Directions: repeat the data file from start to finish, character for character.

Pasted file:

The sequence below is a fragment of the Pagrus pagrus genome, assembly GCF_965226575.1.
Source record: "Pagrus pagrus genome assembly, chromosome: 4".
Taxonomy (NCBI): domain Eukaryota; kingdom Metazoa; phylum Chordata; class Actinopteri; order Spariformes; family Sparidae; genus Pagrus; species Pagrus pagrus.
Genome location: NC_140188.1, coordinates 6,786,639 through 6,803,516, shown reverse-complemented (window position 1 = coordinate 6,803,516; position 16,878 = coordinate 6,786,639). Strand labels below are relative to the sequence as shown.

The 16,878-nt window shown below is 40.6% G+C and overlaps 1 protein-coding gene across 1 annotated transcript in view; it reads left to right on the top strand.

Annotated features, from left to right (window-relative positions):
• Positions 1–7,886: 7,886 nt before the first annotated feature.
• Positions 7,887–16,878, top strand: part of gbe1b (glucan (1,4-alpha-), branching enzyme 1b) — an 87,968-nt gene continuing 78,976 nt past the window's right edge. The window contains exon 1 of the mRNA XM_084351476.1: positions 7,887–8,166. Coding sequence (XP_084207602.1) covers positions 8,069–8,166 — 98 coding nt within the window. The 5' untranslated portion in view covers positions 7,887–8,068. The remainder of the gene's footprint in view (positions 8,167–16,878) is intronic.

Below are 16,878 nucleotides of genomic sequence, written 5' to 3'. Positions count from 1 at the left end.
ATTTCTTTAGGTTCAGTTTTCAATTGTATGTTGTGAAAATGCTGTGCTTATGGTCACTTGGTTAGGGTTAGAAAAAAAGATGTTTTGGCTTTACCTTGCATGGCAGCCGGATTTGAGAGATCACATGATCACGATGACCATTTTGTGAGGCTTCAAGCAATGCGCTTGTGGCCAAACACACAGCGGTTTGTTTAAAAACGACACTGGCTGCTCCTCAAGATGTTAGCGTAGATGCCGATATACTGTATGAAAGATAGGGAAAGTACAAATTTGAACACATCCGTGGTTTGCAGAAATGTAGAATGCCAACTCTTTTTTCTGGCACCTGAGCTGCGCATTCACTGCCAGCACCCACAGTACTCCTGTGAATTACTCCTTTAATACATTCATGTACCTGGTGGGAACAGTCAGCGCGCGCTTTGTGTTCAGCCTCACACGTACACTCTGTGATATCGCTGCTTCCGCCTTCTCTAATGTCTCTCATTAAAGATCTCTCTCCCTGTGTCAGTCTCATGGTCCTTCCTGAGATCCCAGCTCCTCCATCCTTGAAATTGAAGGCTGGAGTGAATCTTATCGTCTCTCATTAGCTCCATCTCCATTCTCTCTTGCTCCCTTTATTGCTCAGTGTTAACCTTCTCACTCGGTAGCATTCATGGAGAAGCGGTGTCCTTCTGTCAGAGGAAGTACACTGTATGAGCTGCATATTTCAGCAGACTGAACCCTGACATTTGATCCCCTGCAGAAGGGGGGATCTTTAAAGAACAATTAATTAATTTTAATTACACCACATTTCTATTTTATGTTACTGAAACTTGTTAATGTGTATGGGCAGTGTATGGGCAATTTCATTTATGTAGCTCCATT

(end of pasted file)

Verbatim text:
The sequence below is a fragment of the Pagrus pagrus genome, assembly GCF_965226575.1.
Source record: "Pagrus pagrus genome assembly, chromosome: 4".
Taxonomy (NCBI): domain Eukaryota; kingdom Metazoa; phylum Chordata; class Actinopteri; order Spariformes; family Sparidae; genus Pagrus; species Pagrus pagrus.
Genome location: NC_140188.1, coordinates 6,786,639 through 6,803,516, shown reverse-complemented (window position 1 = coordinate 6,803,516; position 16,878 = coordinate 6,786,639). Strand labels below are relative to the sequence as shown.

The 16,878-nt window shown below is 40.6% G+C and overlaps 1 protein-coding gene across 1 annotated transcript in view; it reads left to right on the top strand.

Annotated features, from left to right (window-relative positions):
• Positions 1–7,886: 7,886 nt before the first annotated feature.
• Positions 7,887–16,878, top strand: part of gbe1b (glucan (1,4-alpha-), branching enzyme 1b) — an 87,968-nt gene continuing 78,976 nt past the window's right edge. The window contains exon 1 of the mRNA XM_084351476.1: positions 7,887–8,166. Coding sequence (XP_084207602.1) covers positions 8,069–8,166 — 98 coding nt within the window. The 5' untranslated portion in view covers positions 7,887–8,068. The remainder of the gene's footprint in view (positions 8,167–16,878) is intronic.

Below are 16,878 nucleotides of genomic sequence, written 5' to 3'. Positions count from 1 at the left end.
ATTTCTTTAGGTTCAGTTTTCAATTGTATGTTGTGAAAATGCTGTGCTTATGGTCACTTGGTTAGGGTTAGAAAAAAAGATGTTTTGGCTTTACCTTGCATGGCAGCCGGATTTGAGAGATCACATGATCACGATGACCATTTTGTGAGGCTTCAAGCAATGCGCTTGTGGCCAAACACACAGCGGTTTGTTTAAAAACGACACTGGCTGCTCCTCAAGATGTTAGCGTAGATGCCGATATACTGTATGAAAGATAGGGAAAGTACAAATTTGAACACATCCGTGGTTTGCAGAAATGTAGAATGCCAACTCTTTTTTCTGGCACCTGAGCTGCGCATTCACTGCCAGCACCCACAGTACTCCTGTGAATTACTCCTTTAATACATTCATGTACCTGGTGGGAACAGTCAGCGCGCGCTTTGTGTTCAGCCTCACACGTACACTCTGTGATATCGCTGCTTCCGCCTTCTCTAATGTCTCTCATTAAAGATCTCTCTCCCTGTGTCAGTCTCATGGTCCTTCCTGAGATCCCAGCTCCTCCATCCTTGAAATTGAAGGCTGGAGTGAATCTTATCGTCTCTCATTAGCTCCATCTCCATTCTCTCTTGCTCCCTTTATTGCTCAGTGTTAACCTTCTCACTCGGTAGCATTCATGGAGAAGCGGTGTCCTTCTGTCAGAGGAAGTACACTGTATGAGCTGCATATTTCAGCAGACTGAACCCTGACATTTGATCCCCTGCAGAAGGGGGGATCTTTAAAGAACAATTAATTAATTTTAATTACACCACATTTCTATTTTATGTTACTGAAACTTGTTAATGTGTATGGGCAGTGTATGGGCAATTTCATTTATGTAGCTCCATT